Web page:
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‘Jafar’: New Journeys to Profitland? : Videos: Industry experts predict Disney’s sequel to ‘Aladdin’ will wind up among the all-time top sellers.

TIMES STAFF WRITER

Walt Disney has found a true diamond in the rough.

“The Return of Jafar,” the home-video sequel to “Aladdin,” began selling in supermarkets and retail stores across the country Wednesday, and copies are flying off shelves faster than a magic carpet ride. “Jafar” moved 1.5 million cassettes in the first two days, out-pacing the early video sales of two recent Disney classic releases, “The Fox and the Hound” and “Pinocchio.”

Industry experts predict that “Jafar,” with a suggested retail price of $22.99, will eventually sell more than 10 million units to rank among the 10 top-selling videos of all time. This is for a musical that was made for a song in Disney’s TV animation division, did not have the benefit of being seen in movie theaters first and has been received coolly by critics (see review, on this page).

The ramifications for the home-video business could be enormous. Until now, the bulk of made-for-video products have been tawdry B-movies, bun-burning fitness tapes and cutesy children’s fare--and a top title sells 1 million units. Disney gambled when it shipped 8 million “Jafar” cassettes to retailers.

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“This is just a colossal success,” Ann Daly, president of Buena Vista Home Video, a Disney subsidiary, said Thursday. “After the first two days, to have sold through this many copies to consumers, to put it on a par with some of the Disney animated classics, suggests that (the studio’s) first direct-to-video movie is a quality product and there’s a market for it.”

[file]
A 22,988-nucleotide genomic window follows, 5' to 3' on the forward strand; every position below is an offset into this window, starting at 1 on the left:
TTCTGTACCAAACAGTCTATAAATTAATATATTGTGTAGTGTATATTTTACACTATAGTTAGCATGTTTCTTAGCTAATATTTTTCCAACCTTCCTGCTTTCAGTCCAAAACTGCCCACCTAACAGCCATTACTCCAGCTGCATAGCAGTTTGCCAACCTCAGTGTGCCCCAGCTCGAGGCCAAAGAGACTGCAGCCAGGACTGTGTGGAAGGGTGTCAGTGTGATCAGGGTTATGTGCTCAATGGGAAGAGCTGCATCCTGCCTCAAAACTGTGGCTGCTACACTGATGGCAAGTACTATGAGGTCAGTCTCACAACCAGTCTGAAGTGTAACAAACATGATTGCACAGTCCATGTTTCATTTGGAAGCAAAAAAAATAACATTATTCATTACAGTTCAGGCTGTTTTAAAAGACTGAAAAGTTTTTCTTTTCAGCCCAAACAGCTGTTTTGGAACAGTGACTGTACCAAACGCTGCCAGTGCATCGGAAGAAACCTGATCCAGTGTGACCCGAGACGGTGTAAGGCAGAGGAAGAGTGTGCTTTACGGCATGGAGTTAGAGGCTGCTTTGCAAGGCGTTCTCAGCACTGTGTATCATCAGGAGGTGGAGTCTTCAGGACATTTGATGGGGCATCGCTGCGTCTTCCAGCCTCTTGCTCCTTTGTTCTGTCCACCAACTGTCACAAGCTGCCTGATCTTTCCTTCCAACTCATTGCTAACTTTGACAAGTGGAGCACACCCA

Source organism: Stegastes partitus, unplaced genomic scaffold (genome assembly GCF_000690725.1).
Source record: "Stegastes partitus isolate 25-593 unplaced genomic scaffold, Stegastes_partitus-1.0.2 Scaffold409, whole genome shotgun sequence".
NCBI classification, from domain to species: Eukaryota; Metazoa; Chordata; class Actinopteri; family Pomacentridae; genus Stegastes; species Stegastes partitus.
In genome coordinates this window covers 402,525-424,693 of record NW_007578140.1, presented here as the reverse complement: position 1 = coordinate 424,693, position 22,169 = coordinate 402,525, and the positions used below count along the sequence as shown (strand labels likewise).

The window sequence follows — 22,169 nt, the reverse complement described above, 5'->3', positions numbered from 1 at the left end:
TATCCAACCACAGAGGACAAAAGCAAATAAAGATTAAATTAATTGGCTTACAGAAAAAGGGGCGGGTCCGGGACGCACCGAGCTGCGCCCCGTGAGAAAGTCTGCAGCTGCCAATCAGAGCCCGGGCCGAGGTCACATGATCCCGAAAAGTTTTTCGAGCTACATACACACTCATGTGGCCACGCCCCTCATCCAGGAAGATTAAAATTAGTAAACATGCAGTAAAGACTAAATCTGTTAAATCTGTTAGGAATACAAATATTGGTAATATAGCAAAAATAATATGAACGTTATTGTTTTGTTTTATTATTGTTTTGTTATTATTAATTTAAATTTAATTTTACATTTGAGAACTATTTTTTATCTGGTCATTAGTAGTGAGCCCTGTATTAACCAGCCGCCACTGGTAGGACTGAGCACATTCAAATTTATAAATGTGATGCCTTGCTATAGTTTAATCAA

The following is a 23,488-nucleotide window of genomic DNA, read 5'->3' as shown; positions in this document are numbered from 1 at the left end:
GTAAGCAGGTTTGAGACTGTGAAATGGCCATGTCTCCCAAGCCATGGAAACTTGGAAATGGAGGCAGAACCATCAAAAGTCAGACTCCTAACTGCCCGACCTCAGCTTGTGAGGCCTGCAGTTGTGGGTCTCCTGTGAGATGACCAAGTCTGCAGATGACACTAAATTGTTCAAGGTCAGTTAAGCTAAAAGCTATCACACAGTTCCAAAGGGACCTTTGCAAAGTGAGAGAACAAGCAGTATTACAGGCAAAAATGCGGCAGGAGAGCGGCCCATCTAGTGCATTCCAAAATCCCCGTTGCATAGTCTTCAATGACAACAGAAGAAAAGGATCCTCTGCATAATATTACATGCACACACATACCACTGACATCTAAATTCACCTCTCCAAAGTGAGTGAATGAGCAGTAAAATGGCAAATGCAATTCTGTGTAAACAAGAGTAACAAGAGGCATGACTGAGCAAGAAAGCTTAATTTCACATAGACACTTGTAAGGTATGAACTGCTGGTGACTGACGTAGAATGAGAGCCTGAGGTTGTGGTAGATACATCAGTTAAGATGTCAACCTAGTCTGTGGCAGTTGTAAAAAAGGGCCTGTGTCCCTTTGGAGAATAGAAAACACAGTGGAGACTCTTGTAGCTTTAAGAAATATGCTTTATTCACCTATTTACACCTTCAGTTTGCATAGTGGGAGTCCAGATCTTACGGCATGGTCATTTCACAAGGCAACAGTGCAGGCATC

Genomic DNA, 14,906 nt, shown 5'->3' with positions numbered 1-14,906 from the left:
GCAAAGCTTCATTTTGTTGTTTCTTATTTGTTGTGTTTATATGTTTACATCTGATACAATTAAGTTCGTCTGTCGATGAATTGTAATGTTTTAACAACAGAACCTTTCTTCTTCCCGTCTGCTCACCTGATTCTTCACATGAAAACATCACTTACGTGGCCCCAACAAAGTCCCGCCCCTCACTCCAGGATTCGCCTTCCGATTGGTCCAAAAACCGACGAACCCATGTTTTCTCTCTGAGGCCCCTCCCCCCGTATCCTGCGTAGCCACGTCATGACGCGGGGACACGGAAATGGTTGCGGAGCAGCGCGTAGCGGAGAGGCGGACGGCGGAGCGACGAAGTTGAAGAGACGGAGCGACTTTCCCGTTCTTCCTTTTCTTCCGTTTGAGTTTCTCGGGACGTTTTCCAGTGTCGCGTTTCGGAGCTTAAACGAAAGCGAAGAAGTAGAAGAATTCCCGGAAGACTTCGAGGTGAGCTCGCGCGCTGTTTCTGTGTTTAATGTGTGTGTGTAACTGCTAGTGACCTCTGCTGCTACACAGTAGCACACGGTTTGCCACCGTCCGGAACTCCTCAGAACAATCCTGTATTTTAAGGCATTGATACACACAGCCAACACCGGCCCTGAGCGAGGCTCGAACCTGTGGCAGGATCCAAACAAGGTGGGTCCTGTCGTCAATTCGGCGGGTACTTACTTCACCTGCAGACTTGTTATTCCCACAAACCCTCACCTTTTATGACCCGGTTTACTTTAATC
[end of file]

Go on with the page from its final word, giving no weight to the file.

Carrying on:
Disney has already created a separate banner to serve this market, Walt Disney Home Video Presents, and in August will release “Muppet Classic Theater,” an original, feature-length project from Jim Henson Productions. Sources say the company has two more animated home-video projects in story form--another “Aladdin” installment and a sequel to Disney’s big summer movie, “The Lion King.”

Disney is not alone. Later this year, MCA Home Video will bypass movie theaters with the direct-to-video movies “Darkman II,” and after that “Darkman III,” both sequels to the 1990 original starring Liam Neeson. And the Spelling Entertainment Group announced this week that its four-hour, $12-million miniseries “Texas,” based on James Michener’s best-selling novel and now filming in Del Rio, Tex., will premiere this fall on home video before airing on ABC next year.